This March, AMIBA invites you to celebrate Choose Indie Sustainable Month.

We’re teaming up with partners throughout North America to spotlight businesses that benefit local economies, the environment, and communities — triple-bottom-line companies such as B Corps and Cooperatives. We’ll also highlight the Fourth Sector Economy.

B Corps

A certification process called B Corp helps a company “measure what matters” and better balance its purpose and profits. B Lab, the nonprofit that leads this movement, currently lists 7,999 certified businesses from 93 countries.

“B Corp Certification is holistic, not exclusively focused on a single social or environmental issue,” reads B Lab’s website. “The process to achieve and maintain certification is rigorous and requires engaging teams and departments across your company. Recertification confirms these standards continue to be met on an ongoing basis.”

Any business can complete the B Impact Assessment online and see how they rank. For a business to become a Certified B Corp, it must earn at least 80 points in the B Impact Assessment and pay a certification fee. The certified company receives a full report with recommendations from B Lab on how to boost its positive impacts.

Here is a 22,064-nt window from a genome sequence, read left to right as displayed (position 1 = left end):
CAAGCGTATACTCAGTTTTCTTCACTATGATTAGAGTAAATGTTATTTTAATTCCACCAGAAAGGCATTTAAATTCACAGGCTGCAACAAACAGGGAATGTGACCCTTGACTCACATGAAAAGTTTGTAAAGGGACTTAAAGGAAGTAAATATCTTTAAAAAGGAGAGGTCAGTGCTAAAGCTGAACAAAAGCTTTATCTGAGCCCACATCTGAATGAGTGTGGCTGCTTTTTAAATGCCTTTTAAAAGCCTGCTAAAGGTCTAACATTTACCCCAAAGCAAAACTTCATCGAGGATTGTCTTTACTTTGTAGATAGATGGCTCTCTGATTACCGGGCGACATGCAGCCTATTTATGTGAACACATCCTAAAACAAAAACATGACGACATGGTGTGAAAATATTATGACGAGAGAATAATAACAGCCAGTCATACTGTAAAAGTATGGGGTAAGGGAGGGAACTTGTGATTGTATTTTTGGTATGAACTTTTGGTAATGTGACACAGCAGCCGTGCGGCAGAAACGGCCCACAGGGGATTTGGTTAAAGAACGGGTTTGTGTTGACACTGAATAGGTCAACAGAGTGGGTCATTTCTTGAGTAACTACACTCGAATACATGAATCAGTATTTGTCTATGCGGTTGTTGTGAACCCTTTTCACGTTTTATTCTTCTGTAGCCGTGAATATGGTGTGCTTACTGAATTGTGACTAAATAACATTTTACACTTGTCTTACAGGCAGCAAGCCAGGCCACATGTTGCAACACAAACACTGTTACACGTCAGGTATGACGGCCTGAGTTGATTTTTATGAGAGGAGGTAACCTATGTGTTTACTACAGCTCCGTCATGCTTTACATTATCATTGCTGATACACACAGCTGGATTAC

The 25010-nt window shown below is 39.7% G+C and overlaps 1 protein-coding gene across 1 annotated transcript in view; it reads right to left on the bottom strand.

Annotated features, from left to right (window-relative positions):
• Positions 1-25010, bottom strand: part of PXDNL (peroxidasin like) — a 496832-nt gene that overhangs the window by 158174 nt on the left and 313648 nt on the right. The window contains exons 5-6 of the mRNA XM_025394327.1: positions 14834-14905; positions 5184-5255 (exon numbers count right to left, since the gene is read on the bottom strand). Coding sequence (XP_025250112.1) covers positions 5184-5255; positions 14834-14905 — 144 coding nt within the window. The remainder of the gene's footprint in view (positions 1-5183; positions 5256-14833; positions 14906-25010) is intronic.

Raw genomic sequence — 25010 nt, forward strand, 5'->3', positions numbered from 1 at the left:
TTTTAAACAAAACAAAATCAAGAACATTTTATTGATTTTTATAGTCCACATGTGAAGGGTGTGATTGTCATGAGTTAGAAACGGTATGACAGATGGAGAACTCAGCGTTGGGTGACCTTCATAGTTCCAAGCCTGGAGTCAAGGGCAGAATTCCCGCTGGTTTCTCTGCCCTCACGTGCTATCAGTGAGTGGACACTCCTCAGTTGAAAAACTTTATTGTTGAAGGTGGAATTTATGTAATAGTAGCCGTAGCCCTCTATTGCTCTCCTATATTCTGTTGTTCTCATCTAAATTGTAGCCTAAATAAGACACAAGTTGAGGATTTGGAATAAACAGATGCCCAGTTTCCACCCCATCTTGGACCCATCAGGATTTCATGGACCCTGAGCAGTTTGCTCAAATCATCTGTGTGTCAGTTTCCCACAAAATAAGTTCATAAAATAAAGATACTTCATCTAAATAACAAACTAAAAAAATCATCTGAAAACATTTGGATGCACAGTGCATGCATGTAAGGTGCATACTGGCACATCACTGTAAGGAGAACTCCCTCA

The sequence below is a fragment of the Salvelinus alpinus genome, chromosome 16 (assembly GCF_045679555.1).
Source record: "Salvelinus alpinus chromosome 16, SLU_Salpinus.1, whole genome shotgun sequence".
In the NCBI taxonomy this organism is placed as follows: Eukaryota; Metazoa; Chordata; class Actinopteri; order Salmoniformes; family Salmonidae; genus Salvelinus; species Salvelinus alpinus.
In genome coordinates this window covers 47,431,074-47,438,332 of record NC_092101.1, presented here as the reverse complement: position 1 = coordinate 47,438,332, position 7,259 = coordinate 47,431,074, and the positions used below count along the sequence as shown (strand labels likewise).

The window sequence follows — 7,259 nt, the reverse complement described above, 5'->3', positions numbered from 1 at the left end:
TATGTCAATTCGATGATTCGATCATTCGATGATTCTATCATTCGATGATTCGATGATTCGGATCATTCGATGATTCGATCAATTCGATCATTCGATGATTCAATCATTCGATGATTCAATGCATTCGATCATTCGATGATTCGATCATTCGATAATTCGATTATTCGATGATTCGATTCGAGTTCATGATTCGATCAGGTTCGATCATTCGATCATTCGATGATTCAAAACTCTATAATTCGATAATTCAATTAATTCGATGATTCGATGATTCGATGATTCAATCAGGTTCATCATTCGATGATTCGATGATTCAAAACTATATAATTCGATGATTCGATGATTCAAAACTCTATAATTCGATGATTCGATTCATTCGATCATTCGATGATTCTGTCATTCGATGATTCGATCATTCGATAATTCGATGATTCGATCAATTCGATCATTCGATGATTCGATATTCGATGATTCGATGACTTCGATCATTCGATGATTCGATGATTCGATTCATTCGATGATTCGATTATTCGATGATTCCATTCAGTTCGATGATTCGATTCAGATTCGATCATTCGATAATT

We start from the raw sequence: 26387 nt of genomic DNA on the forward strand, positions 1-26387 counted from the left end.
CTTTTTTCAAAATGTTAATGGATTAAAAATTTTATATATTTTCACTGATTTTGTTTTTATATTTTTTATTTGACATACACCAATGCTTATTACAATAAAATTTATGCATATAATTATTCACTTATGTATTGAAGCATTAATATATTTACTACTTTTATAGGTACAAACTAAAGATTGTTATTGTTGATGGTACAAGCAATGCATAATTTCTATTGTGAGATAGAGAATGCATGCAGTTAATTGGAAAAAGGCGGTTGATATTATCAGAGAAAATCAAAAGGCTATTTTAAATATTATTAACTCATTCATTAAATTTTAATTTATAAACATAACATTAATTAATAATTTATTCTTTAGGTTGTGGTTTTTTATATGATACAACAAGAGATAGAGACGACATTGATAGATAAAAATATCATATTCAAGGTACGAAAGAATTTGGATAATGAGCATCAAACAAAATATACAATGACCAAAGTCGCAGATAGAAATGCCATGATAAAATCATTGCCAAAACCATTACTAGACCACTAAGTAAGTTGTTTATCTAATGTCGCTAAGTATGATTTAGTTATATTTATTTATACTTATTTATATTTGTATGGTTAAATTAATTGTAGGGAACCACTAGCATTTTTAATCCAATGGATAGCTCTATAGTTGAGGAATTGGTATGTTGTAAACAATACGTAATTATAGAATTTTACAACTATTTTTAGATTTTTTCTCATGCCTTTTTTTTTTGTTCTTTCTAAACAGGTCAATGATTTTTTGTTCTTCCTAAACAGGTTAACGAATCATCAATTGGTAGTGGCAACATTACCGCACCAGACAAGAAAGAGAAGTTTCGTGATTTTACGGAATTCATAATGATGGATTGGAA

Discover More

Learn how People First Economy cultivates the B Economy.


Cooperatives, companies owned by their members, also represent triple-bottom-line businesses. A cooperative exists to serve its members and follows seven guiding principles, including democratic member control and concern for the community.

“A cooperative is an autonomous association of persons united voluntarily to meet their common economic, social, and cultural needs and aspirations through a jointly-owned and democratically-controlled enterprise.” ~ International Cooperative Alliance

Find Co-ops Near Your

Fourth Sector Economy

Our economy has three widely recognized sectors: for-profit businesses, nonprofit organizations, and government agencies. Over time, these sectors have become blurred — as for-profit companies look to maximize social benefits over financial profits, and nonprofits sell products and services to diversify their revenue streams. The lines have become so blurred that many believe another sector has emerged, the Fourth Sector.

The Fourth Sector represents a merger of movements that intentionally integrate social purpose with traditional business methods. Unlike regular for-profit companies, for-benefit businesses prioritize maximizing profits for their shareholders. These businesses’ products and services help them serve their purpose, not just bring in financial gains.

Stay tuned for more during this year’s Choose Indie Sustainable Month.

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